Metal Magic

Loud rock music, sleight of hand, and life in a trailer. What a combo!

Golden also cast doubt on Trixx's ritual of having a few drinks before getting onstage. "That's crazy," Golden howled. "Do you think David Copperfield has a few shots before his show? You can do magic drunk, but it wouldn't be good." He paused. "Maybe it's the heavy-metal thing."


Trixx talks about his burning passion for magic with the intensity of a recently converted Mormon. He has told the story of his epiphany hundreds of times. But eventually Trixx will concede: Magic is his back-up plan.

One of Miami's top magicians, Wil Golden, thinks drinking before a magic show is "crazy"
Jacqueline Carini
One of Miami's top magicians, Wil Golden, thinks drinking before a magic show is "crazy"
The Middle Keys' only full-time magician lives in a one-bedroom trailer in Islamorada and worships Mötley Crüe bassist Nikki Sixx
Jacqueline Carini
The Middle Keys' only full-time magician lives in a one-bedroom trailer in Islamorada and worships Mötley Crüe bassist Nikki Sixx

It's not difficult to guess his first career goal. You can hear it in his speech: "That's cool.... Dude.... Hot chicks.... Awesome." Then there's the hair, the tattoos, the drinking, the chain-smoking, the Mötley Crüe posters, the Aerosmith Christmas card. And, perhaps more than anything, there's the worship of Nikki Sixx, the Mötley Crüe bassist.

"I wanted to be Nikki Sixx," he says, like a high school football player remembering the dreamy days. That was before he began watching levitation instructional videos, before he knew how to produce rabbits. Back then Trixx had another name.

Michael Costa grew up the second of three children in Sandwich, Massachusetts, on Cape Cod. His mom Betty worked as an aide at a school for the disabled, and his step-dad drove a cement truck. The name Costa is his stepfather's.

Back in the 1970s, young Mike was, from a very early age, "different," Betty Costa says. "Nothing like his brothers, Paul and Steve. He always wanted to be the center of attention." He quickly found a way of distinguishing himself: rock. He collected Kiss cards; he even started crude air-guitar maneuvers at age seven.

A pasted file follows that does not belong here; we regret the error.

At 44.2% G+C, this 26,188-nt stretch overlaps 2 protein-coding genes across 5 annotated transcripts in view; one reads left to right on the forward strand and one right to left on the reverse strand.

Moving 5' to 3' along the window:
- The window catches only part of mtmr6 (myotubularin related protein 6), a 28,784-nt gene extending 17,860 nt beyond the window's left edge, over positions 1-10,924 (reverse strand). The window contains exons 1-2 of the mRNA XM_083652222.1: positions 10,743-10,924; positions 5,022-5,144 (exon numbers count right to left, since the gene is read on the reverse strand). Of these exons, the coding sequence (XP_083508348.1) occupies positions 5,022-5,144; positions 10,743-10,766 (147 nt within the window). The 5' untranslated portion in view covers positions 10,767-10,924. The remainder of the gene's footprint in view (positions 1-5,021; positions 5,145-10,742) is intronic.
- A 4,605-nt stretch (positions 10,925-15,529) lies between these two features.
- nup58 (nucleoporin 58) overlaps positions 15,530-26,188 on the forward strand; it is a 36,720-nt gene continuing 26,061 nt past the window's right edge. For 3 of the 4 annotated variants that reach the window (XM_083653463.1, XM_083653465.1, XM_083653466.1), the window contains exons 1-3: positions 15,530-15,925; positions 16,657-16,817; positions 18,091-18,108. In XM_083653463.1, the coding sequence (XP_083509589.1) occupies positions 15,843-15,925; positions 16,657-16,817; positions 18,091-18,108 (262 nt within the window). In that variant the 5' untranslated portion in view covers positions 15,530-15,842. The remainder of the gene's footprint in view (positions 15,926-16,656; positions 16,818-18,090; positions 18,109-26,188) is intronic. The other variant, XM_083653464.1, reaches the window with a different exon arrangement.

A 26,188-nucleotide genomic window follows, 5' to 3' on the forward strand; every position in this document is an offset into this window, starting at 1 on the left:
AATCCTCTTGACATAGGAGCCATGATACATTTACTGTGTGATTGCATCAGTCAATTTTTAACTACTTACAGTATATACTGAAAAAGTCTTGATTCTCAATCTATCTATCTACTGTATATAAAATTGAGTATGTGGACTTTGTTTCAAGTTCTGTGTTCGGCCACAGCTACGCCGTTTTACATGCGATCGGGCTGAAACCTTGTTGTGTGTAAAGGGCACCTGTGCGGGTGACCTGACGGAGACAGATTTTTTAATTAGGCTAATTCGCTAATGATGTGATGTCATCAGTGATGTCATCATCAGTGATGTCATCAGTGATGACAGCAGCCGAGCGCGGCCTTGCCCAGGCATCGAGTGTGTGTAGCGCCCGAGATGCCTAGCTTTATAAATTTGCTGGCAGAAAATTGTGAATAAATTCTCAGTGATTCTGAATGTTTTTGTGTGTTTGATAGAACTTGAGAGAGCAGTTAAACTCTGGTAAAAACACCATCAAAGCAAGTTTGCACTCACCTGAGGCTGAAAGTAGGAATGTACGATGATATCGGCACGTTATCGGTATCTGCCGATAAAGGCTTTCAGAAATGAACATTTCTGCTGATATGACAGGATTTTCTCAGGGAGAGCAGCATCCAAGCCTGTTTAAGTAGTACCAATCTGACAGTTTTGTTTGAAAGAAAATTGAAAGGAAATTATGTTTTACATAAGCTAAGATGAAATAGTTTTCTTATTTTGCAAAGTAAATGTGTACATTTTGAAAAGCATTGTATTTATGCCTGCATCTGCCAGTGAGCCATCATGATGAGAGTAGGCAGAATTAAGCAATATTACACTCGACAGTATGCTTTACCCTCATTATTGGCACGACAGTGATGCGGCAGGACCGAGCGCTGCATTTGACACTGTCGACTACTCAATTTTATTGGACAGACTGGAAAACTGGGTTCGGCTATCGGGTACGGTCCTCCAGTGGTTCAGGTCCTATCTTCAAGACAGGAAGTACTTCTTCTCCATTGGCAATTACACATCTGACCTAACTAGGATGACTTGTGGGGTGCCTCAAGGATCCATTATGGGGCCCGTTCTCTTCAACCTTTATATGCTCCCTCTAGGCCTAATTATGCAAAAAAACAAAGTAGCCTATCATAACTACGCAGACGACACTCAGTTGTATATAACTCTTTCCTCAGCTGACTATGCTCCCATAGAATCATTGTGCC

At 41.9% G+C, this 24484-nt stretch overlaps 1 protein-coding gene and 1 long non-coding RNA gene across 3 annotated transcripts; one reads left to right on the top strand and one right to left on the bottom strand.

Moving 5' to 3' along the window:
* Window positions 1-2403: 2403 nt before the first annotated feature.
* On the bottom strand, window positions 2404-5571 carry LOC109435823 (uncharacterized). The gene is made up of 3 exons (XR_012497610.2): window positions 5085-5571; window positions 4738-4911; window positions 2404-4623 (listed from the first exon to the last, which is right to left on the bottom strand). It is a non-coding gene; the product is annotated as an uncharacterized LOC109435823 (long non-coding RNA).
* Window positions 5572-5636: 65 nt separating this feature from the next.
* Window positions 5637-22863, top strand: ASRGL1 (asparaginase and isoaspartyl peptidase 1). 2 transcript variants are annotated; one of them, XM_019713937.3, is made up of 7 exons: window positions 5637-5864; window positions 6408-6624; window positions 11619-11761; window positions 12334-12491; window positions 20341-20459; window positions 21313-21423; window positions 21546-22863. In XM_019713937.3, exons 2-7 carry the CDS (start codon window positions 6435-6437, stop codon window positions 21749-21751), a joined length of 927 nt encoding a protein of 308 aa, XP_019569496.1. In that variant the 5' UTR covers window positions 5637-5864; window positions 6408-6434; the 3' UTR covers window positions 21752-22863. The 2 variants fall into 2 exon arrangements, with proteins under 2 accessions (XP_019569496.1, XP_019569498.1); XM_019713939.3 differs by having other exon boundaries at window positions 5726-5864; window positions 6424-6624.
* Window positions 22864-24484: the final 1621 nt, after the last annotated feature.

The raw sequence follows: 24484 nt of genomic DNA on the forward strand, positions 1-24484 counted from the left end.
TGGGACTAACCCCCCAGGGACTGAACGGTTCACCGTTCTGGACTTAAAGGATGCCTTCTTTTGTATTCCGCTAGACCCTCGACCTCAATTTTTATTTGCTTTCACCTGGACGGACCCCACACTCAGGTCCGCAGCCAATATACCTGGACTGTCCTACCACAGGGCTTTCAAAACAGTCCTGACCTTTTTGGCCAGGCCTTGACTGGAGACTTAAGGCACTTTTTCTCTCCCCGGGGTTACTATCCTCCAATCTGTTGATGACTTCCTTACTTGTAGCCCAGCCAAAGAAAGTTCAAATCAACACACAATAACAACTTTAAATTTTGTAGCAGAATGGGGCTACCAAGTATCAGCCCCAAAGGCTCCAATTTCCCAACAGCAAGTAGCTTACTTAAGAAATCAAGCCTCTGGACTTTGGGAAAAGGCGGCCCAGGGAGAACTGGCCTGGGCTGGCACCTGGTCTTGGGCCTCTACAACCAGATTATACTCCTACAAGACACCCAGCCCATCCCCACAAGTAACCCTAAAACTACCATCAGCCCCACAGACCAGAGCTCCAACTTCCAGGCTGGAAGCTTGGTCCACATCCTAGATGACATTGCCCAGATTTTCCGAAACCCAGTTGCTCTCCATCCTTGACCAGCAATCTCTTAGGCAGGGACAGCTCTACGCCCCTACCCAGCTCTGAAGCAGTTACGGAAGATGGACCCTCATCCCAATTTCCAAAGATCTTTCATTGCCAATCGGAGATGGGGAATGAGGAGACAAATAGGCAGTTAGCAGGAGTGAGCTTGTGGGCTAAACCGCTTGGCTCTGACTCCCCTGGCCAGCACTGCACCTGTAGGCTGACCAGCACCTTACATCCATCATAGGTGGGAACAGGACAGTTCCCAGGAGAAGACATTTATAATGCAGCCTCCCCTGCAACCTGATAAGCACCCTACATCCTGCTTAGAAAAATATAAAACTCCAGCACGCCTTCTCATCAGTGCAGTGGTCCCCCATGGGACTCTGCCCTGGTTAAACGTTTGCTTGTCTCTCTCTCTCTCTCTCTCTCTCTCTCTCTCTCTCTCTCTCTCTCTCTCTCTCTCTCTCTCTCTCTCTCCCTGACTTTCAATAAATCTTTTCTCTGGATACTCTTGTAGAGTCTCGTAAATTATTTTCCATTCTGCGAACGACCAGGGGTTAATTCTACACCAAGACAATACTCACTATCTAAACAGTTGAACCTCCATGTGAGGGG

But his full-blown obsession began with Mötley Crüe's album Shout at the Devil. Costa became the first longhair in his school. (His mom jokes that his last haircut was in fourth grade.) He was also a precocious smoker who pushed the limits of his school's dress code. He wore spandex and ripped jeans. It was as a preteen that he picked up his interior design taste. "All rock," he says. All four walls — and the ceiling — in his room were devoted to Mötley Crüe posters. "One wall for each guy in the band," Trixx says.

Costa, though, wasn't content with being a look-alike or a rabid fan. In eighth grade, he buddied up with Blaine Perry, a fellow metalhead from another middle school, to form his first band. "I was like Tommy Lee," says Perry, a drummer. "And he was Nikki Sixx."

It didn't take long, though, for Perry to notice a problem with his best friend. "He looked right, had brilliant facial expressions. He partied like a rock star," Perry said. "But he just wasn't getting better.... Let's be honest. He sucked."

Still, Costa wanted to rock — badly. He played with a Boston-area band, Cry 'N Out Loud. They toured New England and planned to record a CD. But that crumbled. Then he followed a girlfriend to Sarasota. There he got a job working the salad bar at an Outback Steakhouse and began jamming with local bands. "I wasn't making much money, but I was still a rock musician."

The night of Costa's magic epiphany was, he says, in December 1995. Shortly after finishing a jam session, Costa began winding down, as usual, with a smoke. He was joined by a fan whom he refers to only as the Kid. While they were talking, the Kid took his lit cigarette and with a quick hand gesture made it vanish. Moments later the cigarette reappeared. Costa was fascinated. "What was that? How'd you do it?" The Kid refused to tell him. But Costa persisted. He offered a bribe: "Ten bucks. Twenty." He even pleaded: "Dude, I don't wanna be a magician. I'm just a bass player who smokes a lot. I wanna do this at parties." Finally the Kid accepted $40 and then spent two hours explaining the trick.

The following day, the rocker and his new sensei went to Sarasota's only magic store. Costa showed his new tricks to some co-workers. They were amazed. "The reaction was unbelievable," he recalls.

By the time he returned home to Cape Cod just six weeks later, Costa had a new identity.

"Everyone was surprised. I mean, Mike the magician?" Perry says. "It was weird."

Costa's mom was amused by her son's new tricks, but admitted a tinge of concern when he declared so assuredly that he was going to be a magician. Also, a fear soon grew in the Costa house. The first time Betty saw her son perform, at a Cape Cod club, he struggled. "Oh my god," she says, recalling the sight. He was dropping props and did such a poor job concealing the magic that Mike's step-dad, Steve, figured out the secrets to the tricks. "We were very worried," Betty says. "I wasn't sure if magic was the right decision."

But Mike was committed.


Don't be seduced by David Copperfield's salary ($57 million), the extravagance of a Siegfried and Roy stage show, or the Monte Carlo Casino's lavish courtship of a magician (Lance Burton was given his very own $27 million theater there). Of the roughly 10,000 self-proclaimed magicians in the United States, an overwhelming number is part-time or does it as a hobby. In South Florida, of the roughly 100 serious magicians, Magic City Conjurers president Maria Ibanez estimates, less than ten make a living entirely on magic.

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